Tracking septic shock using claims not as accurate as using clinical data, study shows

Investigators compared the effectiveness of tracking septic shock cases via claims data and via clinical data in a study published in CHEST. They found that clinical data-based surveillance is more reliable.

The researchers examined data from 27 academic hospitals between 2005 and 2014. They identified cases of septic shock using the two different methods. For claims-based surveillance, they examined cases with septic shock-related ICD-9 billing codes. For clinical data-based surveillance, they looked at cases where patients received concurrent vasopressors, blood culture orders and antibiotics.

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The study shows that the accuracy of tracking septic shock was higher with clinical data-based surveillance as compared to claims-based surveillance (74.8 percent versus 48.3 percent).

Researchers found that when using clinical data, septic shock cases rose from 12.8 to 18.6 per 1,000 hospitalizations, while mortality decreased from 54.9 percent to 50.7 percent. However, when using claims data, the jump was much larger — from 6.7 to 19.3 cases per 1,000 hospitalizations, while mortality decreased from 48.3 percent to 39.3 percent.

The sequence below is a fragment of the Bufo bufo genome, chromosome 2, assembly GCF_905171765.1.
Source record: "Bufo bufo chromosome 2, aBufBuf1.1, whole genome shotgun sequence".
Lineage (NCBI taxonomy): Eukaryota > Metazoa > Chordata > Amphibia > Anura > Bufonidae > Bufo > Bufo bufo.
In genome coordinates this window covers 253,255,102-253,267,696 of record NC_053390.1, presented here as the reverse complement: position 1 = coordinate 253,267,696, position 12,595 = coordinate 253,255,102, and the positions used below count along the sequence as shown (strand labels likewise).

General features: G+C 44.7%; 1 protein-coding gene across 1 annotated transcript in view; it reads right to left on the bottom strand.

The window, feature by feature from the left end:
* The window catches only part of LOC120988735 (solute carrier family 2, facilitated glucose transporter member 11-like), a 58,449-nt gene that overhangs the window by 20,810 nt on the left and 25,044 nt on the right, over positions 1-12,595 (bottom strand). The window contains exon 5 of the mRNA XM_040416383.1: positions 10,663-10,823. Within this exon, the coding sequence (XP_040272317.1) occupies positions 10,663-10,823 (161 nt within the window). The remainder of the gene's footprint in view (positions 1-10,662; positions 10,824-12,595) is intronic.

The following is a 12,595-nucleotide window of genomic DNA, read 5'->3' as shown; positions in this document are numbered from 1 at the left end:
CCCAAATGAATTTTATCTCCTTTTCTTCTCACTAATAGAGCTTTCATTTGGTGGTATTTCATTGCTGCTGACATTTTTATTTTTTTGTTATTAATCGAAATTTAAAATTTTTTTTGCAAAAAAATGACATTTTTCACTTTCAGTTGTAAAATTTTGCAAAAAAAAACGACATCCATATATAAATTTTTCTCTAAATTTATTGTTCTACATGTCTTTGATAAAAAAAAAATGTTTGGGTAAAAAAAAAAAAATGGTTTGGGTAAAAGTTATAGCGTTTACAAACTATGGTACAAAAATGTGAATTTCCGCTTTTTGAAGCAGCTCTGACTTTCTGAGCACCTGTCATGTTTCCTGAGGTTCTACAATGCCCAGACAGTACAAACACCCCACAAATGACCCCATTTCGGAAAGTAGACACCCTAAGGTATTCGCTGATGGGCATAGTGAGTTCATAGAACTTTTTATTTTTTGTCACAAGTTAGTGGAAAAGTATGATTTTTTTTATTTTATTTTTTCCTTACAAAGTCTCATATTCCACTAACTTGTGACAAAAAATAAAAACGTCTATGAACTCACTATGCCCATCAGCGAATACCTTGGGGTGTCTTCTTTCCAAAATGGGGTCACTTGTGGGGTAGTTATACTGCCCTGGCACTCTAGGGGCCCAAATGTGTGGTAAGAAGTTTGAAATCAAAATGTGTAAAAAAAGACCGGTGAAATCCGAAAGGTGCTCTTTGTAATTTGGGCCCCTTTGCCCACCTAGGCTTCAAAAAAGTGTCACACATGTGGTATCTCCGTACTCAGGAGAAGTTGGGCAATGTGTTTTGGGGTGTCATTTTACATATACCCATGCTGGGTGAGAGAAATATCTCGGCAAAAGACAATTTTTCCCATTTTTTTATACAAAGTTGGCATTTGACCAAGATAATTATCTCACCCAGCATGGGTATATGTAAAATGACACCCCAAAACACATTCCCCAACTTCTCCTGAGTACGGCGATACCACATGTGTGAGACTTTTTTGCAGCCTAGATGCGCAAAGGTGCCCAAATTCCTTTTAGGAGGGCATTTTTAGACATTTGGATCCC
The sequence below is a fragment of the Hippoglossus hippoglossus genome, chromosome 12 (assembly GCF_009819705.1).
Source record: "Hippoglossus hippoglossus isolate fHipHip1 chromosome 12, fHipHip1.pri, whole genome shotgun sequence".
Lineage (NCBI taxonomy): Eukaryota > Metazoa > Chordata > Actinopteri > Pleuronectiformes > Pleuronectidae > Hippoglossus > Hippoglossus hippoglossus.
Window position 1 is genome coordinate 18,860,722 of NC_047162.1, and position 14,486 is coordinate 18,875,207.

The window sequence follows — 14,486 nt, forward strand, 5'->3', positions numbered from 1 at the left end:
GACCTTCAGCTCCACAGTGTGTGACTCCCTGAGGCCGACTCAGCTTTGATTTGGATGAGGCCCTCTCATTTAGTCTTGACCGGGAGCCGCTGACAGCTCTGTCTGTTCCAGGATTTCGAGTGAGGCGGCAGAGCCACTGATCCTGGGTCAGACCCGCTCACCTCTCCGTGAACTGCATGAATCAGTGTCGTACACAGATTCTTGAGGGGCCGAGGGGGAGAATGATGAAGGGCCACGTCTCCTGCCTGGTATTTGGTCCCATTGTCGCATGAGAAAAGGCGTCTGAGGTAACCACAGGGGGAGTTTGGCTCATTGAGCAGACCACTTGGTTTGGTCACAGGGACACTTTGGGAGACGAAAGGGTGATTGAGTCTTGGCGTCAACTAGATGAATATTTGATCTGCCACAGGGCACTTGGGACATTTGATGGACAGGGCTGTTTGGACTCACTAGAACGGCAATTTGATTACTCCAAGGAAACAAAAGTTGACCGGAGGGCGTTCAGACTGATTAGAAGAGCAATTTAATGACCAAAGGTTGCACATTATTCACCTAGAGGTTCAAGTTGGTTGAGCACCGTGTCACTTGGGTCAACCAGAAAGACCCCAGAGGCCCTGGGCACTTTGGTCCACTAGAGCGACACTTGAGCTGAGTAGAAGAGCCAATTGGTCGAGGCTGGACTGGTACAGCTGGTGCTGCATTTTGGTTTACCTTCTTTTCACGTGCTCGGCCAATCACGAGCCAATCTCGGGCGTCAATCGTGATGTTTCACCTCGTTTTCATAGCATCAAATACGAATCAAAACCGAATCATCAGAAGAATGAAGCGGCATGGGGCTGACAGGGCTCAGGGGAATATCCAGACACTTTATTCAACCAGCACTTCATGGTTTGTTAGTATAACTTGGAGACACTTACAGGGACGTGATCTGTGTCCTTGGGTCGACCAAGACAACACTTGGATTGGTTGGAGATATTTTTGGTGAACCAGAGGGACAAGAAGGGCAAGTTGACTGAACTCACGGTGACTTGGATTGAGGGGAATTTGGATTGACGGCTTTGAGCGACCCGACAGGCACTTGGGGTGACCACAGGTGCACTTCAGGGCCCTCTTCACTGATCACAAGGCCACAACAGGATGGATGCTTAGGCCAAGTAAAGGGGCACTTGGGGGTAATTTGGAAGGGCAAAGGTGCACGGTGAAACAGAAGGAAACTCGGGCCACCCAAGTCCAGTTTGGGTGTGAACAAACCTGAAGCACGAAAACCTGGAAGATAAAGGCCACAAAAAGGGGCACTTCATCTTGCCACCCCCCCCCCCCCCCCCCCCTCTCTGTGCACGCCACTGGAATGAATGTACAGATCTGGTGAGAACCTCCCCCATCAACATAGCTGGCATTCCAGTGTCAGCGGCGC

"The incidence of patients with discharge codes or clinical markers indicative of treated septic shock steadily rose during the 10-year surveillance period, and in-hospital mortality for this population declined," said co-lead investigator Chanu Rhee, MD, of the department of population medicine at Boston-based Harvard Medical School/Harvard Pilgrim Health Care Institute. "The magnitude of these trends was considerably less when using clinical data compared with claims codes. Clinician record reviews suggested that clinical surveillance definitions for septic shock provide greater sensitivity and comparable positive predictive value than billing codes."

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